What We Believe
i

How (Not) to be Secular: Reading Charles Taylor by James K. A. Smith

Susan M. Felch

Ordained Servant: June 2015

Ecumenicity

Also in this issue

The Path to Ecumenicity

L’chaim: An Invitation to the Blessedness of Ecumenical Life

A New Heaven and a New Earth: A Review Article

The Digital Divide, edited by Mark Bauerlein

The Church-floor

How (Not) to be Secular: Reading Charles Taylor, by James K. A. Smith. Grand Rapids: Eerdmans, 2014, xi + 148 pages, $16.00, paper.

In How (Not) to be Secular, James K. A. Smith offers an atlas to Charles Taylor’s 800 plus page tome, A Secular Age (2007). Taylor’s book itself is a richly detailed topographical map that charts the journey of Western culture from near universal belief in God to our contemporary age where it is possible to “to account for meaning and significance without any appeal to the divine or transcendence” (141). Despite its erudition and detailed analyses, Taylor’s book, Smith claims, might better be read as a novel (24), which is a useful way to approach its diagnosis, critique, and prognosis. One need not subscribe to all the particularities of Taylor’s theory to appreciate his description of our current malaise. What Smith helps us to see is not an abstract philosopher, but a Christian thinker whose work has “existential import,” because, as Taylor insists, “we’re all secular now” (28). To be secular means that we live in “an age of contested belief, where religious belief is no longer axiomatic. It’s possible to imagine not believing in God” (142).

It is that imagining which affects both believers and unbelievers alike. Our secular age is not just a world with God neatly subtracted from the equation, as many would have us think; rather, it is a world of rival stories and rival claims to how meaning can—and should—be made. It is not so much an age of disbelief as “an age of believing otherwise” (47). In this contested “cross-pressured” space, Christians may find themselves unwittingly succumbing to a pernicious individualism and to arguments for God that circumscribe his transcendence. Smith and Taylor make the point, for instance, that modern concerns with theodicy are based on the presumption that, like God, we can see everything and therefore can “now expect an answer to whatever puzzles us, including the problem of evil. Nothing should be inscrutable” (52). On the other hand, those who are not Christians, especially musicians, writers, and other artists, may be haunted by a profound sense that there is “something more,” despite their commitment to understanding all of life within the “immanent frame” of this present, tangible world.

Smith points us not just to Taylor’s diagnoses, but also to his two-fold constructive agenda: to show unbelievers that their dismissal of God is itself a “construal,” not a neutral, unbiased, objective stance and to tell them a better story, a story that more fully accounts for the richness, beauty, and heartbreak of this world. The language here is inflected by phenomenology and Taylor’s Roman Catholic faith, but it resonates with Kuyper and Van Til’s critique of neutrality and the biblical mandate to proclaim the gospel. Because Smith wants us not merely to understand the arguments in A Secular Age, but also to learn from it How (Not) to be Secular, he goes beyond Taylor to urge readers to restore the centrality of communal worship, Word, and sacrament to their own lives.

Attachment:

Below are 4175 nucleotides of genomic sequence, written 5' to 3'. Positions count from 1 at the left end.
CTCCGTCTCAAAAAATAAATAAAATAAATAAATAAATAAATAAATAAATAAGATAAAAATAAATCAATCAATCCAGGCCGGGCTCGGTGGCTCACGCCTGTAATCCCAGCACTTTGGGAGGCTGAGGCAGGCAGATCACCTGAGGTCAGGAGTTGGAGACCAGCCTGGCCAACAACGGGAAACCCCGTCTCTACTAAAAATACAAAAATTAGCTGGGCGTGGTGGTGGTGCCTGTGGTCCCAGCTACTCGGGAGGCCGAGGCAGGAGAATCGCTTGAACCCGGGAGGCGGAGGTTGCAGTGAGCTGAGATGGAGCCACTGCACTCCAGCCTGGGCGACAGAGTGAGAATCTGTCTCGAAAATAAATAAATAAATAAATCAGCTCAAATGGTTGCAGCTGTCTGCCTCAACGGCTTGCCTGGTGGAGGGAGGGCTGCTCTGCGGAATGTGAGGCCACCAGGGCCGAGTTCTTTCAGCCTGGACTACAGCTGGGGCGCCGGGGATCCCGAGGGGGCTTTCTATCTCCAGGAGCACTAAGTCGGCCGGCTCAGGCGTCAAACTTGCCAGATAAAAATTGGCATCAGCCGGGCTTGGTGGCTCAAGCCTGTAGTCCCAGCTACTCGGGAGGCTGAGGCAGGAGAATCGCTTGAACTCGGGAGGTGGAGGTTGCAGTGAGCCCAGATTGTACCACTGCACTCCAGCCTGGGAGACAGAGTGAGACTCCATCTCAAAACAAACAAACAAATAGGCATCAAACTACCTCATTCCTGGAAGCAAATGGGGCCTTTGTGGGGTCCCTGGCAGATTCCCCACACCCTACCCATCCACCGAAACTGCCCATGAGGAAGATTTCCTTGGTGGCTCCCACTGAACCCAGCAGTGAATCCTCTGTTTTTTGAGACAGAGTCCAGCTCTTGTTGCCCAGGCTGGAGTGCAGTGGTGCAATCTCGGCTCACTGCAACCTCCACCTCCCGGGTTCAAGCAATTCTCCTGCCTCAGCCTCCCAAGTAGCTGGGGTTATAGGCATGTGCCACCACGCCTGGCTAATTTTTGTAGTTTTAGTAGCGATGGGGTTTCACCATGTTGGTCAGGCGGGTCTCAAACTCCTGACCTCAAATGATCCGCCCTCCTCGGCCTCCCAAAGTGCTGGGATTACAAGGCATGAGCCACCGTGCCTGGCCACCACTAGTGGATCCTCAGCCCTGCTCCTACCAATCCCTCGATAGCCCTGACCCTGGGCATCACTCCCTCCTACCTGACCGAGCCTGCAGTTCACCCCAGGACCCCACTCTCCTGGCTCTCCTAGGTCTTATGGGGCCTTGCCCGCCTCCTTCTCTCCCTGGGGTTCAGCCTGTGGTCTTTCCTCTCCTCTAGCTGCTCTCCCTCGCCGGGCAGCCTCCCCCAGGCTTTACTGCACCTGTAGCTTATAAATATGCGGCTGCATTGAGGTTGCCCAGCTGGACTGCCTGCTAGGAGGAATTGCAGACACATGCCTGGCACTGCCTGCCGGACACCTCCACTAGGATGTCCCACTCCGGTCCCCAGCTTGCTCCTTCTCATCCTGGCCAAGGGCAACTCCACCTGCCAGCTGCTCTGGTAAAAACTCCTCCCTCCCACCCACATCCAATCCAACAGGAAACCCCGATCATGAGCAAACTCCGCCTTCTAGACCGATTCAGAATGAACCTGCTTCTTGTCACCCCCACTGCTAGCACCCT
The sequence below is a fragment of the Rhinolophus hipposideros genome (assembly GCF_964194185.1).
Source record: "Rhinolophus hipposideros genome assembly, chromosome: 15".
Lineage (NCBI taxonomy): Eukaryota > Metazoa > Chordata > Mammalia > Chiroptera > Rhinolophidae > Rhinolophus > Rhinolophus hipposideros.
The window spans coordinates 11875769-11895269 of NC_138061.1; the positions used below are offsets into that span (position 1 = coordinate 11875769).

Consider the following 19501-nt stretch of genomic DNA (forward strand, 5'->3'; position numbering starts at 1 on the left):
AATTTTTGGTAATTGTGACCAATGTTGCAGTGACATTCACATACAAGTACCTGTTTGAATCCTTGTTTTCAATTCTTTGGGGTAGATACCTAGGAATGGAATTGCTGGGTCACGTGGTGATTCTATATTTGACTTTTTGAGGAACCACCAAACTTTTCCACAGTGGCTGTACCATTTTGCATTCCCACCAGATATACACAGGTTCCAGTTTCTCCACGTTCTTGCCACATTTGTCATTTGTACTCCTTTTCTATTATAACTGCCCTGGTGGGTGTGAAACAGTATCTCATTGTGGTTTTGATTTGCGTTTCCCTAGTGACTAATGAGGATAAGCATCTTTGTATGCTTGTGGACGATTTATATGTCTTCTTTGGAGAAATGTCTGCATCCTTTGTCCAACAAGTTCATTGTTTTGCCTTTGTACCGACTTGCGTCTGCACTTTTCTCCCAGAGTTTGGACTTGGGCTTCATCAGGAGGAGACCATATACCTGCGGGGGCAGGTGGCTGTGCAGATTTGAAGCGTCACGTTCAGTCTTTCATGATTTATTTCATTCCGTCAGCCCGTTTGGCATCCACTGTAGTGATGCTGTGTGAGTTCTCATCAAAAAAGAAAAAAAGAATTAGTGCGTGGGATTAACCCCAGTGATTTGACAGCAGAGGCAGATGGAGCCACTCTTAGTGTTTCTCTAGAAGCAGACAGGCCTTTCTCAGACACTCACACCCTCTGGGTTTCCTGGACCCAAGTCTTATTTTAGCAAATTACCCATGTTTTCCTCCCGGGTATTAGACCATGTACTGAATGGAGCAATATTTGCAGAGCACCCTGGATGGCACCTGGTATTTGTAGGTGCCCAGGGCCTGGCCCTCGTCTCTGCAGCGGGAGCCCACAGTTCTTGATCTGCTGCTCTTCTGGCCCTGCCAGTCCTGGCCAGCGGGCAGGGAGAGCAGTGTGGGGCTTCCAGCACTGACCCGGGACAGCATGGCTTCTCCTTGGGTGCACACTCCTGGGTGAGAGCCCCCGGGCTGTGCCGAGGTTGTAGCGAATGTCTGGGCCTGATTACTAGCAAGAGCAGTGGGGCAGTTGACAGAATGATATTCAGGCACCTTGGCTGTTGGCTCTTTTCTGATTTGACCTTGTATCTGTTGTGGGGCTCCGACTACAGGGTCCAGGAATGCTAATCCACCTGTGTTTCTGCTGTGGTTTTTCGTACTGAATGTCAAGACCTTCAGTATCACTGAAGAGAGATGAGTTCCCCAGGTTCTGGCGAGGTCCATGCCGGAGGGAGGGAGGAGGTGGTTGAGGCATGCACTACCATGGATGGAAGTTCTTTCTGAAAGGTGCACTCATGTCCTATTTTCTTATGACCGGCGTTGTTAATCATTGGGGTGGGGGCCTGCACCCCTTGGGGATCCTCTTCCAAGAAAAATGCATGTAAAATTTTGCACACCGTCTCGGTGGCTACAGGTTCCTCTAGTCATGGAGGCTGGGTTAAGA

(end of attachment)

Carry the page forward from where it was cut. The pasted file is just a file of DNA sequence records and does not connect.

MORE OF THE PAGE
With a book as long, complex, and suggestive as Taylor’s A Secular Age, it is handy to have a knowledgeable and articulate guide. Like all good maps, Smith’s book has a key, the very useful glossary of terms at the back. In fact, the serious reader may wish to begin there, in order to familiarize him or herself with the basic terrain.

At times, Smith’s atlas shows signs of its genesis in an undergraduate classroom (he wrote the book after teaching Taylor in a senior seminar). The occasional assumption that all readers are philosophy majors, some name-dropping, and references to 1990s popular culture may strike the reader as helpful, tangential, or slightly annoying, depending on age and preference. But these creases in a serviceable road map can be overlooked.

Susan M. Felch is a professor of English and Director of the Calvin Center for Christian Scholarship at Calvin College in Grand Rapids, Michigan, and is a member of New City Fellowship (OPC), Grand Rapids, Michigan. Ordained Servant Online, June/July 2015.

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Ordained Servant: June 2015

Ecumenicity

Also in this issue

The Path to Ecumenicity

L’chaim: An Invitation to the Blessedness of Ecumenical Life

A New Heaven and a New Earth: A Review Article

The Digital Divide, edited by Mark Bauerlein

The Church-floor

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